The Use of Official Languages Act 12 of 2012 requires every national department and state-owned entity to adopt a language policy to facilitate effective communications between the government and citizens, preferably in a language of the people's choice.

A total of six million rand has been allocated to three hundred (300) bursaries for those who want to pursue studies in indigenous languages. We have built fifty four (54) new libraries to date and will upgrade a hundred and fifty (150) others in the next three years. We will install twenty thousand (20 000) flags as part of promoting national identity by end of 2015. At least sixteen thousand four hundred and sixty one (16 461) have been installed since 2007.

We have also embarked on popularising the African Union (AU) flag and anthem. In fact we will upscale Africa Month to the celebration of the African Cultural renaissance that will climax on Africa Day.

The theme is "We are Africa: opening the doors of learning and culture from Cape to Cairo." The purpose is to realise the seven aspirations of the AU agenda 2063 that promote strengthening of fundamental Africa identity, values and ethics.

The remains of the two struggle stalwarts (Moses Kotane and JB Marks) will be reburied on the 14th and 22nd March 2015 in Pella and Ventersdorp, Northwest province respectively.

This is part of the ongoing programme to tell our own stories and celebrate the lives of our heroes.

We remain committed to providing universal healthcare to our people and call for a partnership with all South Africans to ensure that we are all active in combating communicable and non-communicable diseases.

Alcohol and drug abuse often leads to risky behaviours such as unplanned pregnancies, teenage pregnancies and HIV and AIDS infections, which often lead to childheaded households. We urge communities to report those involved in trade of illegal substances, including unlicensed alcohol traders. The Inter-Ministerial Committee met recently to discuss the anti-substance abuse programme and are happy with the progress made. It is in this context that South Africans, especially youth, do not give in to peer pressure and say “NO!” to drugs and illegal substances. 

We launched a mobile phone service called MomConnect, which assists pregnant mothers to have healthy pregnancies, safe deliveries and healthy babies. Thus far, we have connected over two hundred and fifty thousand (250 000) pregnant women to the programme.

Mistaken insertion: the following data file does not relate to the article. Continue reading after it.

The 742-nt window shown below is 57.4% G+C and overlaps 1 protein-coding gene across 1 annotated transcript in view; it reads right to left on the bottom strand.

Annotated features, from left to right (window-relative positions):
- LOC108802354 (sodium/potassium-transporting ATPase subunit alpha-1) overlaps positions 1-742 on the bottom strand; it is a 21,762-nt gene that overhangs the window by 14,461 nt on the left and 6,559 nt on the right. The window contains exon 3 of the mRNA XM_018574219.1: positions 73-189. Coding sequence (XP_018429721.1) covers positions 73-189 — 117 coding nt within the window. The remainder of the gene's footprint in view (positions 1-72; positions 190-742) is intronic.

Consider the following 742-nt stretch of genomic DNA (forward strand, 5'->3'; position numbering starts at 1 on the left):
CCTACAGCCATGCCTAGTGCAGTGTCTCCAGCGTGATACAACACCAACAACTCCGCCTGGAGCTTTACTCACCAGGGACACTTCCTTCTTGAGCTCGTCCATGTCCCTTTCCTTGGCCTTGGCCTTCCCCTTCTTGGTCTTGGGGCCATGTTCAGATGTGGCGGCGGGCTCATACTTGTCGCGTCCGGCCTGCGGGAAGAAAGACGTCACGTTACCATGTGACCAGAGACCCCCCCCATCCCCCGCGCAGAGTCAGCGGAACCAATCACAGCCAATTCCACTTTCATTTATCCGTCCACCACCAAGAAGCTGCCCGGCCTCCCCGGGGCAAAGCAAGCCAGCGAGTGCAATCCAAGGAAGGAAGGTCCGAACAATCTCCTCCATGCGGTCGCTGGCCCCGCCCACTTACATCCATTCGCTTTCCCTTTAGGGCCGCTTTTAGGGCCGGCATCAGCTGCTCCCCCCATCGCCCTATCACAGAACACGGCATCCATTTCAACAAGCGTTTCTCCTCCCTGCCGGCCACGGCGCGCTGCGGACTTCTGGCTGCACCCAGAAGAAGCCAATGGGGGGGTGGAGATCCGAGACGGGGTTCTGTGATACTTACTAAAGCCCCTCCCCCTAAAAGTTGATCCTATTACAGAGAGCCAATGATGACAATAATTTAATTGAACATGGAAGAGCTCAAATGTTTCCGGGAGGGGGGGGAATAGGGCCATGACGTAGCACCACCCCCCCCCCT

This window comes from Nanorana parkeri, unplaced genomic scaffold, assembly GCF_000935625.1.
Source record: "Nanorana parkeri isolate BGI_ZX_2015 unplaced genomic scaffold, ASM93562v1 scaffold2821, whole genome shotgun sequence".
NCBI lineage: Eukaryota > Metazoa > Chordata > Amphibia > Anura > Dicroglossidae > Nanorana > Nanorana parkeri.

Tuberculosis (TB) remains one of the major killers in South Africa. The Statistician-General reported last year that TB was the underlying cause of death, to forty thousand five hundred and forty two (40 542) people. In response, we have mobilised more resources both from within government and donors in order to turn the tide on new TB infections. The Minister will expand on this.

This year will also be focusing on the implementation of Operation Phakisa for Ideal Clinics which was launched on 18 November 2014. Currently 10 clinics are enrolled and by the end of the current financial year, we will have enrolled a third of the total number of three thousand five hundred (3 500) clinics in the public sector. Our people will experience first-class treatment in first-class health facilities and this process will roll out over the next three years to cover all public health clinics.

Members of the media,

Population matters

Last year the Social Cluster undertook a comprehensive review to evaluate progress with the implementation of the White Paper on Population Policy for South Africa (1998) and the Programme of Action of the International Conference on Population and Development (1994), and to identify population policy challenges and priorities for the current term of government. This review will be tabled at an upcoming Cabinet meeting.

In conclusion, government will continue to give effect to its constitutional mandate and provide some of the most-needed services to South Africans while striving to improve the quality of life for all South Africans.

Therefore, let us all play our part in moving South Africa forward inspired by the year of going the extra mile in building a united, democratic, non-racial, non-sexist and prosperous South Africa.

To advance and improve our services, South Africans are encouraged to remain in touch with various government departments and its agencies for more details and take an advantage of opportunities at their disposal.

I thank you

Legadima Leso
Chief Director: Cluster Communication: Social Sector & G & A
Cell: 083 378 9495